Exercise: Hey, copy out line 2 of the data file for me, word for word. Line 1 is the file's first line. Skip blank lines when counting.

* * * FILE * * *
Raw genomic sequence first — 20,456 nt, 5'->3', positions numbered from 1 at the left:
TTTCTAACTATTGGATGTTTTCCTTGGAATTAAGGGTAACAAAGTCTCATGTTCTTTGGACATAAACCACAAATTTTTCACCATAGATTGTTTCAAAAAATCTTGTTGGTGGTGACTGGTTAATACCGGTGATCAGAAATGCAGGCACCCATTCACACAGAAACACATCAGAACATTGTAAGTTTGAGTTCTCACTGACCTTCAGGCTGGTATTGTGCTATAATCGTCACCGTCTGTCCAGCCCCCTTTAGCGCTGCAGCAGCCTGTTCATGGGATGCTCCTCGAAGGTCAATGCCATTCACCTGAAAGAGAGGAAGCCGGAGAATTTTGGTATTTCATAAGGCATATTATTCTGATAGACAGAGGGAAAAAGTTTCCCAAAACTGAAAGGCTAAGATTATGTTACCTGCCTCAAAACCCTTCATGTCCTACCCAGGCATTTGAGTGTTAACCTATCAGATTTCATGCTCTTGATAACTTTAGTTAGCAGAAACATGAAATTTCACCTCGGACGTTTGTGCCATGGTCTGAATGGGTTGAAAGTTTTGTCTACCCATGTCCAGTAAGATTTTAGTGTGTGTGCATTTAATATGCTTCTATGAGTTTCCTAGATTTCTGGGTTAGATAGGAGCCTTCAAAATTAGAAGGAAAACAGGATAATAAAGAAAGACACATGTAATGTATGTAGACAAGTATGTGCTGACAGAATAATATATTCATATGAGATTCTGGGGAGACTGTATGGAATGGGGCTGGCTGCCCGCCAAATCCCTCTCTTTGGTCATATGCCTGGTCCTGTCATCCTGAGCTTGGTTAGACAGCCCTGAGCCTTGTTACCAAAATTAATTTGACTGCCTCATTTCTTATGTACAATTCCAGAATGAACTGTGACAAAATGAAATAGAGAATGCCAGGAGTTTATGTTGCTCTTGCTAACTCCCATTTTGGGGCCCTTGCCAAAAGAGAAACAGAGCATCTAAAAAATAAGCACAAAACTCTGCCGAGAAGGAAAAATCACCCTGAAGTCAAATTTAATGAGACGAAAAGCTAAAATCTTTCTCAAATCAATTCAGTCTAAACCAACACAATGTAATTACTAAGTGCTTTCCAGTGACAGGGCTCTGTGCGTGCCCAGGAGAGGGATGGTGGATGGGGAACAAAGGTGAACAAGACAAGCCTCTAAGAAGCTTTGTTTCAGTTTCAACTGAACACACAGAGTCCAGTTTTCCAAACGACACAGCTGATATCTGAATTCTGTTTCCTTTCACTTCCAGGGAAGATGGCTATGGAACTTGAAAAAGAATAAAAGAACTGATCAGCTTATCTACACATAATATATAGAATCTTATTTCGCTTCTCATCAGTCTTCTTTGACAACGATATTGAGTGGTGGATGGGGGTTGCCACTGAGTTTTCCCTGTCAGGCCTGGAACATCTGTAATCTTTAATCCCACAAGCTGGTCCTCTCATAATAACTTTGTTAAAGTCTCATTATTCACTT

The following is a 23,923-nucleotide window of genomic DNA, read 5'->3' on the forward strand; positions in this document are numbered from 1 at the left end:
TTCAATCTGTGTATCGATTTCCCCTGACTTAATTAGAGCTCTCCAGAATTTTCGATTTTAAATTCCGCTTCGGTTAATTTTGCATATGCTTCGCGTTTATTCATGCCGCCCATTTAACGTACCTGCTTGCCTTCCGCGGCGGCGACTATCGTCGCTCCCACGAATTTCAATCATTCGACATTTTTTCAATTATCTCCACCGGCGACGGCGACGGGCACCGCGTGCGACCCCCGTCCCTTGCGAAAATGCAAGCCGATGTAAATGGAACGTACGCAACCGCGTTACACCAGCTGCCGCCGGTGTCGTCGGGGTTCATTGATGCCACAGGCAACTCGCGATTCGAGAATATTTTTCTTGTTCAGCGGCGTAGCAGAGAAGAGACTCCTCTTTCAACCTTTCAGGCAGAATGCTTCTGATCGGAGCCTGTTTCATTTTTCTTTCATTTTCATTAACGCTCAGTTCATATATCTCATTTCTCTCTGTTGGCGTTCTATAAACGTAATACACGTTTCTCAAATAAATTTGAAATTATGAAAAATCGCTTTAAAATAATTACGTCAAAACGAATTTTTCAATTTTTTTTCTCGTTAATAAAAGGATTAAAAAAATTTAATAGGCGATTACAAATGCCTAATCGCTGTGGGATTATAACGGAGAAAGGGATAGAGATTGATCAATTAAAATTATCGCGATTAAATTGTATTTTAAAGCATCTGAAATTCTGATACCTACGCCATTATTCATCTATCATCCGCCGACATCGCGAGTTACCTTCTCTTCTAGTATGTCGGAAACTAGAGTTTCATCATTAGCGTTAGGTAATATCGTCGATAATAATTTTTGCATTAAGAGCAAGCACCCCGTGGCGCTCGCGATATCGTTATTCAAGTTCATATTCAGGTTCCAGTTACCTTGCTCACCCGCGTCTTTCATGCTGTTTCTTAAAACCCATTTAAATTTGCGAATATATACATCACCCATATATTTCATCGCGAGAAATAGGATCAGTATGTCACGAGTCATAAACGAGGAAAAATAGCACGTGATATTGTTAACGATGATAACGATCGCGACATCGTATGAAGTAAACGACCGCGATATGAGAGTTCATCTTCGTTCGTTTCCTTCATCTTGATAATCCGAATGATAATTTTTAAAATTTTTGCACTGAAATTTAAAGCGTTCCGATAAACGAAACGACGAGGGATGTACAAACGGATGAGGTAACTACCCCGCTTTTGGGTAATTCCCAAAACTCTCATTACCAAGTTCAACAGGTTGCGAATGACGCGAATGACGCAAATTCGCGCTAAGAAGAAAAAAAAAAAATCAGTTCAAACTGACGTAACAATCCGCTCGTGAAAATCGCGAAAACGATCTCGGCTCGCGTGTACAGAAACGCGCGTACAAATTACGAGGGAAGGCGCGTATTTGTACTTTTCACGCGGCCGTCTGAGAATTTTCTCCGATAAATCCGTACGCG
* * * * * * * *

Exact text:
TTTCTAACTATTGGATGTTTTCCTTGGAATTAAGGGTAACAAAGTCTCATGTTCTTTGGACATAAACCACAAATTTTTCACCATAGATTGTTTCAAAAAATCTTGTTGGTGGTGACTGGTTAATACCGGTGATCAGAAATGCAGGCACCCATTCACACAGAAACACATCAGAACATTGTAAGTTTGAGTTCTCACTGACCTTCAGGCTGGTATTGTGCTATAATCGTCACCGTCTGTCCAGCCCCCTTTAGCGCTGCAGCAGCCTGTTCATGGGATGCTCCTCGAAGGTCAATGCCATTCACCTGAAAGAGAGGAAGCCGGAGAATTTTGGTATTTCATAAGGCATATTATTCTGATAGACAGAGGGAAAAAGTTTCCCAAAACTGAAAGGCTAAGATTATGTTACCTGCCTCAAAACCCTTCATGTCCTACCCAGGCATTTGAGTGTTAACCTATCAGATTTCATGCTCTTGATAACTTTAGTTAGCAGAAACATGAAATTTCACCTCGGACGTTTGTGCCATGGTCTGAATGGGTTGAAAGTTTTGTCTACCCATGTCCAGTAAGATTTTAGTGTGTGTGCATTTAATATGCTTCTATGAGTTTCCTAGATTTCTGGGTTAGATAGGAGCCTTCAAAATTAGAAGGAAAACAGGATAATAAAGAAAGACACATGTAATGTATGTAGACAAGTATGTGCTGACAGAATAATATATTCATATGAGATTCTGGGGAGACTGTATGGAATGGGGCTGGCTGCCCGCCAAATCCCTCTCTTTGGTCATATGCCTGGTCCTGTCATCCTGAGCTTGGTTAGACAGCCCTGAGCCTTGTTACCAAAATTAATTTGACTGCCTCATTTCTTATGTACAATTCCAGAATGAACTGTGACAAAATGAAATAGAGAATGCCAGGAGTTTATGTTGCTCTTGCTAACTCCCATTTTGGGGCCCTTGCCAAAAGAGAAACAGAGCATCTAAAAAATAAGCACAAAACTCTGCCGAGAAGGAAAAATCACCCTGAAGTCAAATTTAATGAGACGAAAAGCTAAAATCTTTCTCAAATCAATTCAGTCTAAACCAACACAATGTAATTACTAAGTGCTTTCCAGTGACAGGGCTCTGTGCGTGCCCAGGAGAGGGATGGTGGATGGGGAACAAAGGTGAACAAGACAAGCCTCTAAGAAGCTTTGTTTCAGTTTCAACTGAACACACAGAGTCCAGTTTTCCAAACGACACAGCTGATATCTGAATTCTGTTTCCTTTCACTTCCAGGGAAGATGGCTATGGAACTTGAAAAAGAATAAAAGAACTGATCAGCTTATCTACACATAATATATAGAATCTTATTTCGCTTCTCATCAGTCTTCTTTGACAACGATATTGAGTGGTGGATGGGGGTTGCCACTGAGTTTTCCCTGTCAGGCCTGGAACATCTGTAATCTTTAATCCCACAAGCTGGTCCTCTCATAATAACTTTGTTAAAGTCTCATTATTCACTT